Is My Baby Autistic?
Early intervention is important for your special needs baby
For parents who may see some atypical behaviors, the Teitelbaums also include simple exercises to encourage infants to move and develop more appropriately. However, the Teitelbaums’ ultimate goal is early intervention and therapies by professionals. “With early detection there will be enormous pressure for early therapy,” Dr. Philip Teitelbaum says. “There’s no question that early therapies are beneficial, and the earlier they begin, the better.”
The Science of Parenting
Cindy Eisnor, a mom from Islamorada, Florida, knew her daughter, Cheryl, had something wrong with her before she was even a year old, but it wasn’t until Cheryl was 8 that she was finally diagnosed with autism. Before that, she’d been told Cheryl was severely mentally handicapped, and then, later, that she had cerebral palsy. So, until she was 8, Cheryl’s therapy was not specific to her condition. Eisnor thinks the therapy for cystic fibrosis helped some, but not nearly enough.
“I think we lost five years,” Eisnor says. “That’s how I feel by the time she got to therapy that was specific to autism. During the years before that everyone around her was just winging it. There was probably some combination that helped her somewhat, but she was also so desperately unhappy because a lot of it probably just wasn’t appropriate to her condition.”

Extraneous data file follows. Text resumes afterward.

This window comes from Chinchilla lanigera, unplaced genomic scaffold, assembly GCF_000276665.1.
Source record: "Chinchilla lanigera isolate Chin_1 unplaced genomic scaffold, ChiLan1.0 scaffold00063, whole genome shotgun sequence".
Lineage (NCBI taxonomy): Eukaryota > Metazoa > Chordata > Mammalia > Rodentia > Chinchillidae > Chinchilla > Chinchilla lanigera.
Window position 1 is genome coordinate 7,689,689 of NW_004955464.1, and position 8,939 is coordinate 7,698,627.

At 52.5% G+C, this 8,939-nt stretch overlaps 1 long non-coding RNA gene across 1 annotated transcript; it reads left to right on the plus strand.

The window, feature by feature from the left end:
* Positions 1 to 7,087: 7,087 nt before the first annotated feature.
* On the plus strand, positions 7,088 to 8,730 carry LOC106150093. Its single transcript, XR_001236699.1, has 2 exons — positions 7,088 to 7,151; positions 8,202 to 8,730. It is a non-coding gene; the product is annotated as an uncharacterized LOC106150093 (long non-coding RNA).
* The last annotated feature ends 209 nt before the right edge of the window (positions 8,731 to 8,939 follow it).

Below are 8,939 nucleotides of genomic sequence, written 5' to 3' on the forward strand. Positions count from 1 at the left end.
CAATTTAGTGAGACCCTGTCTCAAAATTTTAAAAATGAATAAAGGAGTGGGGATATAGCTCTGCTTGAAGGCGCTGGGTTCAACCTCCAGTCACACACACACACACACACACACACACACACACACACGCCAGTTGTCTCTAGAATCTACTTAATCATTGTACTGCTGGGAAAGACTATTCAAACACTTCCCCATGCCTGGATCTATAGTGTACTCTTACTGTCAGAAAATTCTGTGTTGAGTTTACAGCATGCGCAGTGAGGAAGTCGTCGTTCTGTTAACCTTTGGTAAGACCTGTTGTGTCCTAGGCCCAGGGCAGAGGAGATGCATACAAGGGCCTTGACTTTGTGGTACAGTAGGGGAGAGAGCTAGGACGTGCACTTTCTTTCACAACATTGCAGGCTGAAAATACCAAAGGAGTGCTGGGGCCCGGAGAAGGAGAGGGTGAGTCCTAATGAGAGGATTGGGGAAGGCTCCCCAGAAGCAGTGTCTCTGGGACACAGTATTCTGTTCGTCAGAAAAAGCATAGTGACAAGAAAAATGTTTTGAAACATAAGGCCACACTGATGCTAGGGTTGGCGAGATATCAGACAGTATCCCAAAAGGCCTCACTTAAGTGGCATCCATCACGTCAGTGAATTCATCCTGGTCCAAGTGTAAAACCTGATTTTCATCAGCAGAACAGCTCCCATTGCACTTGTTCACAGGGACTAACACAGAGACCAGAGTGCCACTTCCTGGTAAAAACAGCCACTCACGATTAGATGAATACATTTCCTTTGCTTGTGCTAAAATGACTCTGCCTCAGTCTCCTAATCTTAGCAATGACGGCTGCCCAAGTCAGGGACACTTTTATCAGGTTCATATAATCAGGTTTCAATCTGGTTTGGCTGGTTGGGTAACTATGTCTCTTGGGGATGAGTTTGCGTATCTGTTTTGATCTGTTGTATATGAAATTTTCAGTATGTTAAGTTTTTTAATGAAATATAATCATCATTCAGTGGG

It’s parents like Eisnor that the Teitelbaums wrote this book for. “The first message of this book is that earlier [diagnosis] is better and the second message is that the best diagnostician is the mom,” Osnat Teitelbaum says. “We think mothers are often ignored and over and over we see where the mother will try to talk to her pediatrician about her concerns and be told not to worry about it, or that it was something the child would grow out of.”
Osnat Teitelbaum says they reasoned that this book could give parents necessary information to give a pediatrician facts, and not just feelings. “We take parents very seriously because they are responsible for their child 24 hours a day,” he says. “Many of the medical standards in place today are a result of waves of anecdotal evidence that was dismissed until it simply couldn’t be dismissed.”
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